By Daniel Edyegu,
Ronald Ssekandi KWEEN, Uganda,
No matter what kind of noise
is made including ringing bells and riding around farms with a
loud motorcycle, quelea birds have remained adamant to leave
expanses of farms in eastern Uganda.
In Kween district,
the hungry birds whose destruction is similar to
that of locusts have destroyed tons of grain
costing farmers hundreds of thousands of U.S.
At a sorghum plantation belonging
to Kapchorwa Commercial Farmer’s Association (KACOFA) in Ngenge
Sub County, the birds swarmed the 1,095-acre plantation as the
farmers made preparations to harvest.
David Kissa, the chief executive
officer for KACOFA, a farmer’s group in Kapchorwa district
engaged in extensive farming told Xinhua in an interview over
the weekend that the destructive birds raided the plantation a
sooner had I communicated to the driver to deliver the combine
harvester near the farm in preparation for harvesting, than
the Queleas started trickling into the plantation. The birds
kept on eating grain from the farm and increasing each passing
day, “ he said.
The Queleas are small brownish
birds of the weaver-bird family that is mostly found in Africa.
Queleas, sometimes called locust birds, are a dreaded flock of
pest birds that are destructive to cereals. An average Quelea
eats about 10 grams of grain daily, nearly half its body size.
One of the most affected areas in
this region is Ngenge Sub County where the continued existence
of the birds threatens yields from other cereals that are still
have tried all tricks to contain the birds including using
bells, chasing them away, and riding round the farm with a
loud motorcycle, without success. The disadvantage with
Queleas is that when you chase them from one part of the farm,
the flock just moves a little distance and settles to continue
with the destruction. We are overwhelmed,” Kissa said.
At a vast sorghum farm ringed
inside hills in Makunga village, the loud incoherent pitter–pattering
of the birds has swallowed up the farm. Ears of sorghum stand on
numerous stalks - all without grain.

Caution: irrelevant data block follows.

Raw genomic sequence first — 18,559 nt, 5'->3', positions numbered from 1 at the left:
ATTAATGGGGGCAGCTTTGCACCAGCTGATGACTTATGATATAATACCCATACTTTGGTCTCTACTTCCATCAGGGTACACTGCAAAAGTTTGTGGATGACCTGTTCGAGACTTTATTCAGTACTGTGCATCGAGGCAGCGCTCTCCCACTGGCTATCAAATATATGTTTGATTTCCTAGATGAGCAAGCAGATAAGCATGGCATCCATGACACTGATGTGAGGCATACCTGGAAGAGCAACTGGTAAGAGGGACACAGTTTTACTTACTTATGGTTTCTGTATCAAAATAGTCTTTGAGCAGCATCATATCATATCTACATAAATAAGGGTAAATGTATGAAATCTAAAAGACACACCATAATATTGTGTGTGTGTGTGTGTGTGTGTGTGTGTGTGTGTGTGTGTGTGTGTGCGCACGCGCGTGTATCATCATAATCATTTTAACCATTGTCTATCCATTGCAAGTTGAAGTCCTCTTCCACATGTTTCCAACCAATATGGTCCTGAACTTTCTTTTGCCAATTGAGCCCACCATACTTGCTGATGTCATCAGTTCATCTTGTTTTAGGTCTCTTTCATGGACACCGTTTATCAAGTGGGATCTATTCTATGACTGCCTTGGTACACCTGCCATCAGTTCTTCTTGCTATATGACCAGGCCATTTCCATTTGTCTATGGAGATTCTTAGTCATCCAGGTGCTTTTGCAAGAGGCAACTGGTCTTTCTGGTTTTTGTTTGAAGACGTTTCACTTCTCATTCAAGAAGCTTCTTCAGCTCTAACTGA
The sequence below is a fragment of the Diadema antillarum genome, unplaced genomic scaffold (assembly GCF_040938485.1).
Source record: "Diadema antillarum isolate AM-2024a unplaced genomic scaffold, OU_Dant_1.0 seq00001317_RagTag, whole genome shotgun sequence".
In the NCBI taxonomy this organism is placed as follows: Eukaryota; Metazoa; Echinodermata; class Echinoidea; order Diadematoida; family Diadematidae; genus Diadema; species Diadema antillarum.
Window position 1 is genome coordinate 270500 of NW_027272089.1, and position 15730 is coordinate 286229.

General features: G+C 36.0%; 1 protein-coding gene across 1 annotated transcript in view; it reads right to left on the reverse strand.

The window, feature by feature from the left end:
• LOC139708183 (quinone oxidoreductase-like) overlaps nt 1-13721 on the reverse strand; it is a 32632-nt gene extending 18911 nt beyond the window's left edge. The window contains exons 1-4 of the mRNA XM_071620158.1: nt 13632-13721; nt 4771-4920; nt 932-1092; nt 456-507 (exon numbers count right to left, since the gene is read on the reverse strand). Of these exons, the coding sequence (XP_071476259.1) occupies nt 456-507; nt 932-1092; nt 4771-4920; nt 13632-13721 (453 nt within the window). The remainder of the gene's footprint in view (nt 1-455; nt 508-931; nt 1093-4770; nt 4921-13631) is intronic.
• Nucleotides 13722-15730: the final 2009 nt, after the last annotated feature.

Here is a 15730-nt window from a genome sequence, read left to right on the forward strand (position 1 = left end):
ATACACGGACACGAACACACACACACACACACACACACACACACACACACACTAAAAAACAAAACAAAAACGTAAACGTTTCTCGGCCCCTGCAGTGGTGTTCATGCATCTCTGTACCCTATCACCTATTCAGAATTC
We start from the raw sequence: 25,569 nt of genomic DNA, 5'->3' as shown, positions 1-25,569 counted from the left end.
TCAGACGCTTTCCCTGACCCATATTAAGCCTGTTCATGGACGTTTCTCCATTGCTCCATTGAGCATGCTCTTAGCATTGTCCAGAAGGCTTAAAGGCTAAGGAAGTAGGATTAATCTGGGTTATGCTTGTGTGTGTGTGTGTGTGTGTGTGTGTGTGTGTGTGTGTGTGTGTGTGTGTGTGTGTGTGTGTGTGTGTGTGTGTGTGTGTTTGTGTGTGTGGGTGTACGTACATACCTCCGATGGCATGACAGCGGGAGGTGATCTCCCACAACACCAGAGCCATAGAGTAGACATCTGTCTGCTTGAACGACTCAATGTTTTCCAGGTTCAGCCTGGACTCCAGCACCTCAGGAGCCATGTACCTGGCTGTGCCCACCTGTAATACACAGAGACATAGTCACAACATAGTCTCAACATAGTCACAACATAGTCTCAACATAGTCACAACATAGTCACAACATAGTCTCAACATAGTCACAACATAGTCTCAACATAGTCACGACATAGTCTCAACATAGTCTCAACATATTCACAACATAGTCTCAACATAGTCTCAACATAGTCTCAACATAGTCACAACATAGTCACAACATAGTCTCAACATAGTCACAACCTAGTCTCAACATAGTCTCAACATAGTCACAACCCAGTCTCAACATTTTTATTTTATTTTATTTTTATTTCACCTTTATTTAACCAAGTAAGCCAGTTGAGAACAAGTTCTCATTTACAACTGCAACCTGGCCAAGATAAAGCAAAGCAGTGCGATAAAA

Farmers have started counting
their losses and pondering what to do next after some of them
got loans from banks to invest in sorghum farming.
Kissa explained that after
receiving a contract from a beer brewing company to supply the
sorghum, the association got a loan from the bank to open up the
the investment capital of 231,770 dollars, we expected to reap
more than 1,000 metric tons of grain. We had projected to earn
384,615 dollars from the investment. It’s a huge loss. It’s
the first time we are getting such a large number of
destructive birds,” Kissa lamented.
Philip Toskin, 42, a private
large scale cereal farmer in Ngenge Sub County said the birds
had destroyed 465 acres of his sorghum plantation.
are ignorant of ways to contain these birds. We appeal to the
Uganda government to come up with remedies to our plight lest
there will be severe famine in the district. This sorghum,
besides being used for brewing, is also used for making
traditional bread, “ Toskin said.
With an estimated adult breeding
population of at least 1.5 billion, UN’s Food and Agriculture
Organization estimates the agricultural losses attributable to
the quelea in excess of 50 million dollars annually.
The nomadic super-colonies can
grow to millions of birds, making quelea not only the most
abundant bird in the world but also the most destructive.
The birds are long-distance
migrants with a range covering well over 10 million square-kilometers
of Africa’s semi-arid, bush, grassland and savannah regions.